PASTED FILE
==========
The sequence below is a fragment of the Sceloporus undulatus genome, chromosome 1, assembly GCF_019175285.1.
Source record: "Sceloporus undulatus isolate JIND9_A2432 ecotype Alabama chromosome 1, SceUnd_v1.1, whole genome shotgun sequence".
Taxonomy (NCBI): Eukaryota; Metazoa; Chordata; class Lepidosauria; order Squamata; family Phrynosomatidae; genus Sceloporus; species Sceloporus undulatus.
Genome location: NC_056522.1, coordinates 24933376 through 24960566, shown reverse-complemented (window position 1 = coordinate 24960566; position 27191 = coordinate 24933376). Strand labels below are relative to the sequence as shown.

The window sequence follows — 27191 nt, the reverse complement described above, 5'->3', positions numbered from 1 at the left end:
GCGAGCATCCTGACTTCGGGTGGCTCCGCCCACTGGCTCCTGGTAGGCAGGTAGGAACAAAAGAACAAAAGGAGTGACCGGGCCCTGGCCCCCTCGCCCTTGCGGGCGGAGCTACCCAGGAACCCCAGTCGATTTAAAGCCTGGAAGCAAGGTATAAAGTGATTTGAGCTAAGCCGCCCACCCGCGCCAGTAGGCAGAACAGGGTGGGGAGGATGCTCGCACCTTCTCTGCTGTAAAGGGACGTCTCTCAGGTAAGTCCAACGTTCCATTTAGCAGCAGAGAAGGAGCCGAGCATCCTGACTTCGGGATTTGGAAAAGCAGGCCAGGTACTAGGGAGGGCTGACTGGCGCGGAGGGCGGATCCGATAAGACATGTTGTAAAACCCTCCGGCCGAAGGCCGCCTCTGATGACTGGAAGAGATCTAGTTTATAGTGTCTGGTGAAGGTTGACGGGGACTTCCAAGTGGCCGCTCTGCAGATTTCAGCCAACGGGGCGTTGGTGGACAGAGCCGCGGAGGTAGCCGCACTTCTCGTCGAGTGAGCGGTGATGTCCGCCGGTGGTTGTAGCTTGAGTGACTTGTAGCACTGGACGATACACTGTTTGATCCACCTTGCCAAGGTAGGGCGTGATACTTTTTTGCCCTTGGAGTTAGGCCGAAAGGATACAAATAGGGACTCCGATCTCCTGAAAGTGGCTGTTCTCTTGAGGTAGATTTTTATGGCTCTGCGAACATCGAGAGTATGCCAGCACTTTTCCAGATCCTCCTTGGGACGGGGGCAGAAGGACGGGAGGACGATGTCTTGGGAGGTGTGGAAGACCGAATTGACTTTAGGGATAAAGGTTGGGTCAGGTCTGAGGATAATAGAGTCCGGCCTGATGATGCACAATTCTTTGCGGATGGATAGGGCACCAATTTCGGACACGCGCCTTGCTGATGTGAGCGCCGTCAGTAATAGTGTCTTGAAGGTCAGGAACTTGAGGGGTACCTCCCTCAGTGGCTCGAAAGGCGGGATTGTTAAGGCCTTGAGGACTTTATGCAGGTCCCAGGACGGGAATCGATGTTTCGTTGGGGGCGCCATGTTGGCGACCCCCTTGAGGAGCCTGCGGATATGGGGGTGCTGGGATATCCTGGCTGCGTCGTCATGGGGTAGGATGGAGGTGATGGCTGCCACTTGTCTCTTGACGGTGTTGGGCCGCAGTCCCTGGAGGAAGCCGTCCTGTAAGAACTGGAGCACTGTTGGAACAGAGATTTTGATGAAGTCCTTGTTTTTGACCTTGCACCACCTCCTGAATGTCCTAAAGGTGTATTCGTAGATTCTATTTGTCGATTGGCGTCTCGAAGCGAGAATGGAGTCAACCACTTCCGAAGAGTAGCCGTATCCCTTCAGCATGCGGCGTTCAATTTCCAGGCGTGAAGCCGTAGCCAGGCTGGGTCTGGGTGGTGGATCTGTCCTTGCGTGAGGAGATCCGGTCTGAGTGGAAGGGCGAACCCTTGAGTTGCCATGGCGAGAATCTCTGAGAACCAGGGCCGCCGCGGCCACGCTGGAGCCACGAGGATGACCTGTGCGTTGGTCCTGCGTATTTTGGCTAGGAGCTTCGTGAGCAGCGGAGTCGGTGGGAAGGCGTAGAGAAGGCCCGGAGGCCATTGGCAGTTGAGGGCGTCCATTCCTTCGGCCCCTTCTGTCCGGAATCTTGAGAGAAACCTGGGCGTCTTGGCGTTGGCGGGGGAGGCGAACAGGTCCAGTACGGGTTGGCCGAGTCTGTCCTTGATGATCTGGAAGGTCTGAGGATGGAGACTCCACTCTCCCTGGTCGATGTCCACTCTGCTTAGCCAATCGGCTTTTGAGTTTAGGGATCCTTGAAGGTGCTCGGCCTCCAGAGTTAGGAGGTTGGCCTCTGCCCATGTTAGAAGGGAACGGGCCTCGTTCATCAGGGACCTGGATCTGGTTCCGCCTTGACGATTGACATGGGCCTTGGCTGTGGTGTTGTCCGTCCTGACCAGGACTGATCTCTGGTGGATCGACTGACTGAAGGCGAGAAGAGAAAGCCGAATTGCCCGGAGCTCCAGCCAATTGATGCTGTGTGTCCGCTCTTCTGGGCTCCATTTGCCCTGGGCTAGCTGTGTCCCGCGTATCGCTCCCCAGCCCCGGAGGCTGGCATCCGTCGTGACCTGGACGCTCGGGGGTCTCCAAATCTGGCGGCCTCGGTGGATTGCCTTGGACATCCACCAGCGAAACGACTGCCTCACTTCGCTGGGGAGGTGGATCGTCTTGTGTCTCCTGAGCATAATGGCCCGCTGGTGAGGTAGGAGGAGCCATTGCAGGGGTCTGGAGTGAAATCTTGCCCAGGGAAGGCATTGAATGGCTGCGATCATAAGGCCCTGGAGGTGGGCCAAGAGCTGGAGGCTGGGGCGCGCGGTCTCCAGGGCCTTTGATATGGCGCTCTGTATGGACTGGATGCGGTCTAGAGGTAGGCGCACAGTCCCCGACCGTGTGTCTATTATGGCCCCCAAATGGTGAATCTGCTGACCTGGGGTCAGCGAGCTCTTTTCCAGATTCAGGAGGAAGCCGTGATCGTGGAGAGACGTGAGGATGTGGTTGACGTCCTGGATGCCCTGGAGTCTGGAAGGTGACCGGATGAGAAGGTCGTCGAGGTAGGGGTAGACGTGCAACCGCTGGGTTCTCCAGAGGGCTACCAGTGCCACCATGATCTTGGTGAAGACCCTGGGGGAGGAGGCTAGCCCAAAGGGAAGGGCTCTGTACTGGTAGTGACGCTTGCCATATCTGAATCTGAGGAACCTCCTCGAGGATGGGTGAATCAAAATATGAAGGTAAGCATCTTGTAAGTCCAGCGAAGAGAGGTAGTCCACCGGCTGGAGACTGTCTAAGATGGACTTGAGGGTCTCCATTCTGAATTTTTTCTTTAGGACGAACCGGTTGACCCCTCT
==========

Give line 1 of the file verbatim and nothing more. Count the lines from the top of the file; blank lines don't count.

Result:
The sequence below is a fragment of the Sceloporus undulatus genome, chromosome 1, assembly GCF_019175285.1.